The Chaucer Review: An Indexed Bibliography (Vols. 1-30)Return to the Subject List
Chickering, Howell. "Form and Interpretation in the Envoy to the Clerk's Tale." 29 (1995): 352-72.
The instability of the Envoy to the Clerk's Tale solidifies the rest of the tale as ambiguous and filled with conflicting ironies. That the placement of the Envoy differs between the Ellesmere and the Hengwrt manuscripts adds further confusion to the issue. The Envoy is actually an ironic comment on the teller of the tale, Griselda, and the Wife of Bath. While the Envoy has "a highly specific poetic character" (358), it demands an entirely indeterminate interpretation. Like the French poems from which it comes, the Envoy operates on intense sound patterns, like those described by Deschamps in L'Art de dictier. The complexity of the rhyme scheme shows that Chaucer consciously fashioned this poem to "say something difficult with great ease and mastery" (361), a result Chaucer also achieves through poetic pacing. The combination of these elements makes the poem aesthetically pleasing, though ultimately ambiguous.
Hargreaves, Henry. "Lydgate's 'A Ram's Horn.'" 10 (1976): 255-59.
The Ellesmere version of "A Ram's Horn" contains seven stanzas discussing class. The version in the Bannatyne manuscript, however, has been altered by a Scots scribe. The alterations in the Ashmole manuscript make its version an anti-feminist work, suggesting that the more courtly audience liked the original "Ram's Horn" which was then altered for the pleasure of the populace.
Keiser, George R. "In Defense of the Bradshaw Shift." 12 (1978): 191-201.
In accepting the Ellesmere order, critics must deal with the absence of the Man of Law's Endlink, references to Rochester and Sittingbourne, and feminine pronouns. Merely adding the Endlink and altering the order takes a critic beyond manuscript authority. Connecting the Man of Law's Endlink to the Shipman's Tale removes the problem of place references and creates a more unified grouping.
Miller, Miriam Youngerman. "Illustrations of the Canterbury Tales for Children: A Mirror of Chaucer's World." 27 (1993): 293-304.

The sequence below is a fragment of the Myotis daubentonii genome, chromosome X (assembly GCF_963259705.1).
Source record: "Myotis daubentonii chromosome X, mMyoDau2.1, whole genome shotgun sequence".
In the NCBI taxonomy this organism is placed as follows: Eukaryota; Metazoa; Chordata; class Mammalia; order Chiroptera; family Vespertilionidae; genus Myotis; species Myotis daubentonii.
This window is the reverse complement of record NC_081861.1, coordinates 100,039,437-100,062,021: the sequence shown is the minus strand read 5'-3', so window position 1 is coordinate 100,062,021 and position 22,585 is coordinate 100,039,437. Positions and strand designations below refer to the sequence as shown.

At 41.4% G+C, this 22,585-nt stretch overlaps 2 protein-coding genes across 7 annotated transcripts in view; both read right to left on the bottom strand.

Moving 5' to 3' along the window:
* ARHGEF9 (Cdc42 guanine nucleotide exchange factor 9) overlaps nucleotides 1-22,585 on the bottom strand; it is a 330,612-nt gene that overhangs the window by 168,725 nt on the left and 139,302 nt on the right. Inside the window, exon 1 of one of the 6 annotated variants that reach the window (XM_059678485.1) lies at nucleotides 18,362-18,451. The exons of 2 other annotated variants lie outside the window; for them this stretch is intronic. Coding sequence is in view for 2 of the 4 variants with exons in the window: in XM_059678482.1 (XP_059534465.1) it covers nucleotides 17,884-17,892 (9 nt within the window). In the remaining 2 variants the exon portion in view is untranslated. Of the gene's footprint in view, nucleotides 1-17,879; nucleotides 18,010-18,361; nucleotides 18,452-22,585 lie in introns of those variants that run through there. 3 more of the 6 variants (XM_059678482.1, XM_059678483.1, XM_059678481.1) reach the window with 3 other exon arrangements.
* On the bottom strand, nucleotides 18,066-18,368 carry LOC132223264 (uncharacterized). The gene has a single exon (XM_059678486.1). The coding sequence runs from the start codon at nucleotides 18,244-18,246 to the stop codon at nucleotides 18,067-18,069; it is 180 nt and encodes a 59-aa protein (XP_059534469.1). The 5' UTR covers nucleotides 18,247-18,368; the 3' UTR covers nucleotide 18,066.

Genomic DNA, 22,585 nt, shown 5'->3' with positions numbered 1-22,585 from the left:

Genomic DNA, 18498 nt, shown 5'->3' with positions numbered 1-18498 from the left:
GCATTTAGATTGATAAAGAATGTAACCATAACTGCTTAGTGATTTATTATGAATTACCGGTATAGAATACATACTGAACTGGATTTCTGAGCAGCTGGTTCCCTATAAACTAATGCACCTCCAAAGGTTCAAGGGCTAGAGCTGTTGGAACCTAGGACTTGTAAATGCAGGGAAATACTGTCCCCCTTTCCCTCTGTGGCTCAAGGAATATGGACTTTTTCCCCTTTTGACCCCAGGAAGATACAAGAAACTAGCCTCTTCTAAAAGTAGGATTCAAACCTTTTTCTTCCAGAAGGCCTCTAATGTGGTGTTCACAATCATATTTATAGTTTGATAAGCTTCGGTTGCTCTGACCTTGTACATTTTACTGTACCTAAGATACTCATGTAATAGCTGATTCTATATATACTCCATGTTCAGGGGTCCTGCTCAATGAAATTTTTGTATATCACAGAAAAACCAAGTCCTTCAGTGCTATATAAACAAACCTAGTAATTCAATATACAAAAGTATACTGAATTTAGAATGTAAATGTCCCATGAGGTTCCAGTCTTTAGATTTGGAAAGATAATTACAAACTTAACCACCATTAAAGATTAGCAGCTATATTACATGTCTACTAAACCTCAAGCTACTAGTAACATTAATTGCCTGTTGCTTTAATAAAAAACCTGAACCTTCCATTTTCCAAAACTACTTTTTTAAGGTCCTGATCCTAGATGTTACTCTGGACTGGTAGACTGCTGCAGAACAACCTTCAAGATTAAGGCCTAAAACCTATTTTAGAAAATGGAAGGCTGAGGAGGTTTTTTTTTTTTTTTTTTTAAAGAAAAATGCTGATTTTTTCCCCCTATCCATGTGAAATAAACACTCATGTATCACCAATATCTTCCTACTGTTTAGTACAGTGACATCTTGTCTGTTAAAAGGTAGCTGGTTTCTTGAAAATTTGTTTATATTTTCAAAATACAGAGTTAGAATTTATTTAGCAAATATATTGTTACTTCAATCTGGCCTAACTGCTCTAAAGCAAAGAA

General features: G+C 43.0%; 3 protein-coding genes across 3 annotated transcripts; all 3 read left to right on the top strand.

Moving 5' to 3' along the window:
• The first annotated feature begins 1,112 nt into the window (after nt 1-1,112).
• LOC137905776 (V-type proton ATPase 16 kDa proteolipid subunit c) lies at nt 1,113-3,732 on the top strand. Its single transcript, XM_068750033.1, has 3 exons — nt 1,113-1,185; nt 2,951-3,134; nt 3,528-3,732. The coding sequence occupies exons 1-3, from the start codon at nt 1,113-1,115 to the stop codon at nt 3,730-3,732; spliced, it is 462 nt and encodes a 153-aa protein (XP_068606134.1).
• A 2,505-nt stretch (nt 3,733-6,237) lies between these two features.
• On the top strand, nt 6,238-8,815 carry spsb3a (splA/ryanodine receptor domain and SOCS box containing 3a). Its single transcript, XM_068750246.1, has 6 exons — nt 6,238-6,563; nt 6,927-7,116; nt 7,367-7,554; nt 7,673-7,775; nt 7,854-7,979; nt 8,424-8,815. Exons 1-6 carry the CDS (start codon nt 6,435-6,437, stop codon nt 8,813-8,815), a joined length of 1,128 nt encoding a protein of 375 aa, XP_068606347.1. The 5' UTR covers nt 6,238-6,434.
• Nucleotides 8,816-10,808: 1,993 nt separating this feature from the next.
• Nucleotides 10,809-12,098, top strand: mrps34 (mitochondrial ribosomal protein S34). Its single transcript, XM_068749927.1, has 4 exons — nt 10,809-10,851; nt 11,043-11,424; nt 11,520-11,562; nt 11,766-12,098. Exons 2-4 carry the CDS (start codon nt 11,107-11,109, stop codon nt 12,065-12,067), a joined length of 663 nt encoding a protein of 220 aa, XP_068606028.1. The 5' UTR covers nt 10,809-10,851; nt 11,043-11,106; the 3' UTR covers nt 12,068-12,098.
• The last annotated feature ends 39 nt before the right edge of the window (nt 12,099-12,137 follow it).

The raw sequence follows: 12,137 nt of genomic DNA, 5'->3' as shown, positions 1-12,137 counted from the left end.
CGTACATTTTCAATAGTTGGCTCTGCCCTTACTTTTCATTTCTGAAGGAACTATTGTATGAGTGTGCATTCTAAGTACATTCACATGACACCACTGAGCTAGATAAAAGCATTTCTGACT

Though most scholars appreciate the depiction of medieval life found in works such as the Wilton diptych and in the portraits of the pilgrims in the Ellesmere manuscript, most nineteenth- and twentieth-century illustrators have prefered contemporary styles, using art nouveau and historicism. Modern illustrators often stray far from the descriptions of the pilgrims in the General Prologue and ignore descriptive details from the tales themselves. The illustrators discussed range from Mrs. Harveis (1882) to Reg Cartwright.
Owen, Charles A., Jr. "Pre-1450 Manuscripts of the Canterbury Tales: Relationships and Significance (Part I)." 23 (1988): 1-29.
Recent examination of the manuscripts of the Canterbury Tales suggests that readers reconsider of the accepted order. The evidence shows that the Hengwrt scribe and the Ellesmere scribe are not the same and that the primacy of Hengwrt is not incontrovertible.
Owen, Charles A., Jr. "Pre-1450 Manuscripts of the Canterbury Tales: Relationships and Significance (Part II)." 23 (1988): 95-116.
No evidence suggests that any of the d manuscripts are the product of a group of scribes in a shop. The b manuscript group seems to have been produced after 1450. Three methods of manuscript production can be discerned after careful study. First, exemplars were gathered for specific occasions, resulting in manuscripts like Hengwrt, Harley 7334, Cambridge Dd, Ellesmere, and Cambridge Gg. Second, copies were made of pre-existing manuscripts. Third, a manuscript might be the product of amassing "exemplars made for a previous manuscript" (114).
Tschann, Judith. "The Layout of Sir Thopas in the Ellesmere, Hengwrt, Cambridge Dd.4.24, and Cambridge Gg.4.27 Manuscripts." 20 (1985): 1-13.
The presentation of the Tale of Sir Thopas in the Ellesmere, Hengwrt, and Cambridge manuscripts gives readers different ways of reading it, and suggests the ability of the scribes who presented the poem to read and understand the story they were copying as if it were a piece of architecture.